- Acceptance of the scientific process, with its uncertain timelines and outcomes, by recovery project funders and interest groups
- Commitment to implement a solution that maintains the economic well-being of riverside landowners – in this case, cattle ranchers.
Together, these elements paved the way for scientific discovery, both in identifying the major ecological impairments and determining how to address them.
With habitat recovery in Shasta Basin now underway, other basin landowners can help sustain it. Salmon restoration efforts in the region already enjoy broad support and collaboration among public, private and non-profit entities. Several measures are already established, including controls on irrigation runoff, removal of barriers to fish passage and water transactions that increase streamflows for fish at biologically important times.
Conservation activities at the basin scale are necessary to develop and maintain salmon and steelhead habitat. However, certain ecologically important river reaches are paramount to successful recovery. Good stewardship of these critical reaches leverages the value of all conservation efforts in the basin.
Ann Willis, an engineer and research coordinator with the UC Davis Center for Watershed Sciences, wrote this article with contributions from the center’s Peter Moyle, professor of fish biology, and Michael Deas, president of Watercourse Engineering Inc. of Davis. Center researchers Robert Lusardi, Carson Jeffres and Andrew Nichols also contributed.
Jeffres CA, Dahlgren RA, Kiernan JD, King AM, Lusardi RA, Nichols AL, Null SE, Tanaka SK, Willis AD, Mount JD, Moyle PB, Deas ML. 2009. Baseline Assessment of Physical and Biological Conditions Within Waterways on Big Springs Ranch, Siskiyou County, California. Center for Watershed Sciences, UC Davis
Jeffres CA, Mount JF, Moyle PB, Deas ML, Buckland E, Hammock B, Kiernan JD, King AM, Krigbaum N, Nichols AL, Null SE. 2007. Baseline Assessment of Salmonid Habitat and Aquatic Ecology of the Nelson Ranch, Shasta River, California Water Year 2007. Center for Watershed Sciences, UC Davis
Lusardi RA and Willis AD. 2014. Aquatic plants: unsung but prime salmon habitat. California WaterBlog
Lusardi RA. 2013. How to save salmon: Location, location, location. California WaterBlog
National Research Council (NRC). 2004. Endangered and Threatened Fishes in the Klamath River Basin: Causes of Decline and Strategies for Recovery
Nichols AL, Willis AD, Jeffres CA, Deas ML. 2014. Water Temperature Patterns Below Large Groundwater Springs: Management Implications for Coho Salmon in the Shasta River, California. River Research and Applications, vol. 30 (4)
Willis AD, Nichols AL, Jeffres CA, Deas ML. 2013. Water Resources Management Planning: Conceptual Framework and Case Study of the Shasta Basin. Center for Watershed Sciences, UC Davis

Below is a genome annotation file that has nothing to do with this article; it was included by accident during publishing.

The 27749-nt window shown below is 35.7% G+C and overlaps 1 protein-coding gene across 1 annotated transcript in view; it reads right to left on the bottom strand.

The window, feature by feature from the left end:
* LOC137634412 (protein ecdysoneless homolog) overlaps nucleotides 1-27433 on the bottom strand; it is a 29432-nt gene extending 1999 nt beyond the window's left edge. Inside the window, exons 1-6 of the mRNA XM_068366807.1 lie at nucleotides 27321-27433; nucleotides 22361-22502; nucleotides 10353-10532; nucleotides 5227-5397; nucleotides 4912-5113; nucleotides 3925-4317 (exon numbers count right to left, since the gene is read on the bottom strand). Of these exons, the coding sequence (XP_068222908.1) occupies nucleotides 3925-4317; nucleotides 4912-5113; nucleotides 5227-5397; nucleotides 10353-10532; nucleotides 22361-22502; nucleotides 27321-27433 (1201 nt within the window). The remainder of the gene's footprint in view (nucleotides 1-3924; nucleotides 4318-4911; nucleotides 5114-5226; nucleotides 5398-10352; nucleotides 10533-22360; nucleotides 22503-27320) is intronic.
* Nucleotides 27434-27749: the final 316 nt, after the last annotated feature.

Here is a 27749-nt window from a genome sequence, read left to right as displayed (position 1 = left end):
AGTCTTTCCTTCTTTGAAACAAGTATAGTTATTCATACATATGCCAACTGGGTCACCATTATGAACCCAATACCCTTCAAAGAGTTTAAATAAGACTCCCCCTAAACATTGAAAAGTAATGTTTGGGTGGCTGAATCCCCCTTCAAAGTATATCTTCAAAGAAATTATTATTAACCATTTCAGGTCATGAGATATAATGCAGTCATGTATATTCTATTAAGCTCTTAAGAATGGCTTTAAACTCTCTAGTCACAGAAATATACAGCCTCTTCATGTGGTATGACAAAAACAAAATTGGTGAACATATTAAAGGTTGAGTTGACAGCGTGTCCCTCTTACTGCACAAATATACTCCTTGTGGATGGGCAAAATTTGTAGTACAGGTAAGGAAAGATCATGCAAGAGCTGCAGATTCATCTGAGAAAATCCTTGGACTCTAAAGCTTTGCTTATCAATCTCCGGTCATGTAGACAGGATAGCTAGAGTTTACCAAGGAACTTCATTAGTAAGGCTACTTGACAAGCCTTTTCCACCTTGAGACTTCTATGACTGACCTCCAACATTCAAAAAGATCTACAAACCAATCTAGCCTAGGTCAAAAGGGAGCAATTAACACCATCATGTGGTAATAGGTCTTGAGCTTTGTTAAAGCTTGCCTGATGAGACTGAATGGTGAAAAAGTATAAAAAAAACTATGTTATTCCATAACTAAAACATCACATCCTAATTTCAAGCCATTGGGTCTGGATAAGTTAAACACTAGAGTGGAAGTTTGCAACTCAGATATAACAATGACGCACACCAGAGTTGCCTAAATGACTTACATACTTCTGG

Willis AD, Deas ML, Jeffres CA, Mount JF, Moyle PB, Nichols AL. 2011. Executive Analysis of Restoration Actions in Big Springs Creek March 2008-September 2011. Center for Watershed Sciences, UC Davis
U.S. Environmental Protection Agency. 2003. EPA Region 10 Guidance for Pacific Northwest State and Tribal Temperature Water Quality Standards
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Elsewhere beaver ponds have proven to be great habitat for young salmon and it is clear that salmon can get over the dams. So you don’t have to have clear, fast-moving water to resore riparian habitat or salmon habitat. In fact,historically the reverse has been true.
For more info consult martinwzbeavers.org
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Good news about salmon runs in California is rare to find in the media, even when the news is there. Glad that this blog has highlighted the Shasta River’s excellent Chinook numbers this year and the positive habitat work performed there. To the west, the Scott River’s Chinook salmon return is also something to brag about this year, as it is actually close to 12,000 (when the data are added from the 18-mile reach below the CDFW video weir cited above.) Coho salmon returns of each 3-year brood year are also increasing in the Scott River, with last year’s run of over 2,700 coho adults representing a huge percent of the State’s total coho run. Like the Shasta River, restoration activities in the Scott River watershed have been on-going for several decades by many landowners and organizations. Favorable ocean conditions may help explain some of the increased salmon returns, but the exceptional long-term conservation efforts– and the improved fish returns– in these two sub-basins of the Klamath River basin deserve a round of applause from salmon advocates.
Great story. However I question “Enriched with nitrogen and phosphorous from volcanic and sedimentary rock”. That nitrogen most likely originated from above ground sources. Could it be that some cattle derived nitrogen is still making it into the stream? Maybe the perfect amount?
Unless the aquifers are running through ancient bat guano caves, the source of nitrogen is most likely not derived from underground rock.
The nitrogen is believed to come from ancient, near-shore marine sediments that are part of the Hornbrook formation that underlies the Shasta Valley. Water is presumed to percolate through the volcanics, then flow across and leach the aquitard Hornbrook before surfacing as springs.